How Good Company Culture Supports Valuations

VIDEO: Culture is an overlooked element behind consistent outperformance, says WCM Investment Management

Kate Lin 11 October, 2023 | 11:48
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Kate Lin: Welcome to Morningstar. Economic moat is a concept Warren Buffett coined to describe a sustainable competitive advantage. How does one define that? Some believe corporate culture is key. While culture is hard to define and quantify, how is it corroborated to the traditional investment analysis?

We're talking to Jon Tringale, portfolio manager at WCM Investment Management.

Hi Jon. First, can you tell us about your investment process that focuses on identifying companies with an expanding mode and the culture necessary for long-term success?

The People Element

Jon Tringale: Happy to. So we really focus on two major things that are distinct. The first as you alluded to is understanding not just does a company have a competitive advantage, but how is that competitive advantage evolving.

And, our focus is on owning companies where we can make a very compelling case based on studying not just the company, but their whole industry, their peers, their ecosystem. We can see evidence of that competitive advantage, that moat is actually getting bigger in the future. And then, where culture comes into play, a lot of companies have a strategy to grow their moat, but ultimately the execution of that strategy comes down to the people.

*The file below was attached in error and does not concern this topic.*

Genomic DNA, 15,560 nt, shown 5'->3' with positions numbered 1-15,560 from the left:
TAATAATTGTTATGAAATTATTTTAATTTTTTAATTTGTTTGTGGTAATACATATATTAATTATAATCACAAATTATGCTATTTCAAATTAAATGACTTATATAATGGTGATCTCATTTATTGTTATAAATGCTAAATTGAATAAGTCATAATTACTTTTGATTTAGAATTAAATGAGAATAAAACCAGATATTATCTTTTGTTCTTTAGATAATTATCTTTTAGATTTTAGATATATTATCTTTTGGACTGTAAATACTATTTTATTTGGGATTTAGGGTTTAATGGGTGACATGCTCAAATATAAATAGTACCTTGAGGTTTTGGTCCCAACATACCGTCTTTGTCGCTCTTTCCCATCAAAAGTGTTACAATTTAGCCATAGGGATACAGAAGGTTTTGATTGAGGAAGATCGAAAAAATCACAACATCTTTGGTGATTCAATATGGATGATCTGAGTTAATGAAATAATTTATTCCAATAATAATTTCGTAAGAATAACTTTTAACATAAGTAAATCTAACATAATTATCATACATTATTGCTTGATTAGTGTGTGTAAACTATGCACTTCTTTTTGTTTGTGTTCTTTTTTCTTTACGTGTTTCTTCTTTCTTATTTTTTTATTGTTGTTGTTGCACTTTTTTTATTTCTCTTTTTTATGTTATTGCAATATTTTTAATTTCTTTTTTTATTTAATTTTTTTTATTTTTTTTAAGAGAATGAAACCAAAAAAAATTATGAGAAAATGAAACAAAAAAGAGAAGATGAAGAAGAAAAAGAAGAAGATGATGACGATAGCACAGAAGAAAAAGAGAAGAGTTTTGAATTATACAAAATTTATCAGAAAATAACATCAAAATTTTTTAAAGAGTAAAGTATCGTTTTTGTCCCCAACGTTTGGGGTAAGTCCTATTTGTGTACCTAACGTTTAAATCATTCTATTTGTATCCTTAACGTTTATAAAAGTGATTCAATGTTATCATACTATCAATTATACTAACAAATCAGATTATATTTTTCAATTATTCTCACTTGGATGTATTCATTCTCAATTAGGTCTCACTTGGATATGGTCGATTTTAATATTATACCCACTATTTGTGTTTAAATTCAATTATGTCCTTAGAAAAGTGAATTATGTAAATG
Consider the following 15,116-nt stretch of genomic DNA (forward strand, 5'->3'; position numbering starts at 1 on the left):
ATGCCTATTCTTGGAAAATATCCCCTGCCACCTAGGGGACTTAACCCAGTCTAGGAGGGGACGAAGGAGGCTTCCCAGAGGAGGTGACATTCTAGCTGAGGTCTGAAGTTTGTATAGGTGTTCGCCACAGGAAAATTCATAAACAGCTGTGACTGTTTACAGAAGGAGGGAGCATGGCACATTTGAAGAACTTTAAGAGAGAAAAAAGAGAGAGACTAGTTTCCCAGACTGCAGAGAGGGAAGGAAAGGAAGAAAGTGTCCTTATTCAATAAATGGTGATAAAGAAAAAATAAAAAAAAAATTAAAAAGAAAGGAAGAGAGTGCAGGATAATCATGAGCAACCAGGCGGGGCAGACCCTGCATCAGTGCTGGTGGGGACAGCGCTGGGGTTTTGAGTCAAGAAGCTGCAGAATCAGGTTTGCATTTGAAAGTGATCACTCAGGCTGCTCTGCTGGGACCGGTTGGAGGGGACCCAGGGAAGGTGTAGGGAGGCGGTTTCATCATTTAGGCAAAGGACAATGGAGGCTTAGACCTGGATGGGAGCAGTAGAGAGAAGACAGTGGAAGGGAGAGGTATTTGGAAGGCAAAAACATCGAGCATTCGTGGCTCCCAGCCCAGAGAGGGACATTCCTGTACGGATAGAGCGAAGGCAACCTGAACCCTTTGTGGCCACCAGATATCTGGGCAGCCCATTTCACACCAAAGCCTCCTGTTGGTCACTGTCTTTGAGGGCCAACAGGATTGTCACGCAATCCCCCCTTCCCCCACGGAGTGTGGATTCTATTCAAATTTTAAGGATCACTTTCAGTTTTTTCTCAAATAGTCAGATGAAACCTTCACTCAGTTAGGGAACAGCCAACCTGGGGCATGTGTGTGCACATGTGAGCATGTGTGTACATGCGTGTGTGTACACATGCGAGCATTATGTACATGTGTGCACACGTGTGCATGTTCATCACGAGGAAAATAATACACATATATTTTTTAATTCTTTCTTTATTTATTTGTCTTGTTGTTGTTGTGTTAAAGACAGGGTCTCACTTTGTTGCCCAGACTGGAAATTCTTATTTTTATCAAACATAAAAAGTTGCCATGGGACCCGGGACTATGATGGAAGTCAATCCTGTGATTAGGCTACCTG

So we found that by really focusing on the people side of the equation, looking at everything from alignment with the strategy, compensation, incentives, how people act and behave in an organization, the behaviors that are valued and encouraged, having a good alignment with the strategy to grow the moat can make a company much more likely to be successful with that strategy. And, it has the benefit because it is a very qualitative culture and is not something you can look up in Bloomberg or put into your models. So it tends to get overlooked by Wall Street and certainly most investors and we have a whole four-person business culture analyst team that just focuses on the people side of the equation trying to get insights and ultimately lead to some alpha right.

There Isn’t One Culture for All

Lin: So how is this culture analyzed and measured, and importantly, linked back to financial analysis?

Tringale: Yeah, so we don't believe there's some one perfect culture that we look for with every company. We have a framework with really three pillars to it.

The first one is understanding again what's the company's strategy to grow their moat and is their culture aligned with that strategy. So if we're talking about an innovative disruptive technology company, it's all about do they have the right culture to attract the best engineering talent; do they have the right focus on R&D; do they give the right freedom and creativity to these talented engineers to out-innovate their competition.